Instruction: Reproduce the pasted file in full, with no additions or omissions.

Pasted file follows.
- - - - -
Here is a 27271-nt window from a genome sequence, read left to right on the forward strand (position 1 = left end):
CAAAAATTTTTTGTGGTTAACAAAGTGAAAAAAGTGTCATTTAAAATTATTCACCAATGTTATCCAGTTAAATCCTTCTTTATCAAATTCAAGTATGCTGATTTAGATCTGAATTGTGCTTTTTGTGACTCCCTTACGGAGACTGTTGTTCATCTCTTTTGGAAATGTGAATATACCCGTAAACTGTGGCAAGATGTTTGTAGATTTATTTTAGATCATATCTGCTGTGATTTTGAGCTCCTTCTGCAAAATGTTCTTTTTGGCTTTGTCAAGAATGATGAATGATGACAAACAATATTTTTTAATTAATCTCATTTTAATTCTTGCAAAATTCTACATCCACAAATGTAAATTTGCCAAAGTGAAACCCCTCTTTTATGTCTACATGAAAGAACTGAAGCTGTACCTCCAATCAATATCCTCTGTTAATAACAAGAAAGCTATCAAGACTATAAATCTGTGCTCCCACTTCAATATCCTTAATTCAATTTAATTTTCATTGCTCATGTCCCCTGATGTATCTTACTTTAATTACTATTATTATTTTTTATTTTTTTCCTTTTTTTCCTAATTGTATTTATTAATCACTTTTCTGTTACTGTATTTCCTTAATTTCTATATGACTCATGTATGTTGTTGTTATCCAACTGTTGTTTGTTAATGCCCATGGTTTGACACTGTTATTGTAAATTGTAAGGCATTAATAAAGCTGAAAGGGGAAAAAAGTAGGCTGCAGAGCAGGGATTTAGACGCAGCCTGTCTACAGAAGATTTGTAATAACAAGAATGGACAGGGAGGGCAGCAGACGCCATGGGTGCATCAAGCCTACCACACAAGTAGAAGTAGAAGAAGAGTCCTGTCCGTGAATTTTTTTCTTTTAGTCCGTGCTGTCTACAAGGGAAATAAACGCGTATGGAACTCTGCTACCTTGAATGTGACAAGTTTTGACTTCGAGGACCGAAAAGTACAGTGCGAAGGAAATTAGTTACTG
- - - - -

Here is a 27271-nt window from a genome sequence, read left to right on the forward strand (position 1 = left end):
CAAAAATTTTTTGTGGTTAACAAAGTGAAAAAAGTGTCATTTAAAATTATTCACCAATGTTATCCAGTTAAATCCTTCTTTATCAAATTCAAGTATGCTGATTTAGATCTGAATTGTGCTTTTTGTGACTCCCTTACGGAGACTGTTGTTCATCTCTTTTGGAAATGTGAATATACCCGTAAACTGTGGCAAGATGTTTGTAGATTTATTTTAGATCATATCTGCTGTGATTTTGAGCTCCTTCTGCAAAATGTTCTTTTTGGCTTTGTCAAGAATGATGAATGATGACAAACAATATTTTTTAATTAATCTCATTTTAATTCTTGCAAAATTCTACATCCACAAATGTAAATTTGCCAAAGTGAAACCCCTCTTTTATGTCTACATGAAAGAACTGAAGCTGTACCTCCAATCAATATCCTCTGTTAATAACAAGAAAGCTATCAAGACTATAAATCTGTGCTCCCACTTCAATATCCTTAATTCAATTTAATTTTCATTGCTCATGTCCCCTGATGTATCTTACTTTAATTACTATTATTATTTTTTATTTTTTTCCTTTTTTTCCTAATTGTATTTATTAATCACTTTTCTGTTACTGTATTTCCTTAATTTCTATATGACTCATGTATGTTGTTGTTATCCAACTGTTGTTTGTTAATGCCCATGGTTTGACACTGTTATTGTAAATTGTAAGGCATTAATAAAGCTGAAAGGGGAAAAAAGTAGGCTGCAGAGCAGGGATTTAGACGCAGCCTGTCTACAGAAGATTTGTAATAACAAGAATGGACAGGGAGGGCAGCAGACGCCATGGGTGCATCAAGCCTACCACACAAGTAGAAGTAGAAGAAGAGTCCTGTCCGTGAATTTTTTTCTTTTAGTCCGTGCTGTCTACAAGGGAAATAAACGCGTATGGAACTCTGCTACCTTGAATGTGACAAGTTTTGACTTCGAGGACCGAAAAGTACAGTGCGAAGGAAATTAGTTACTG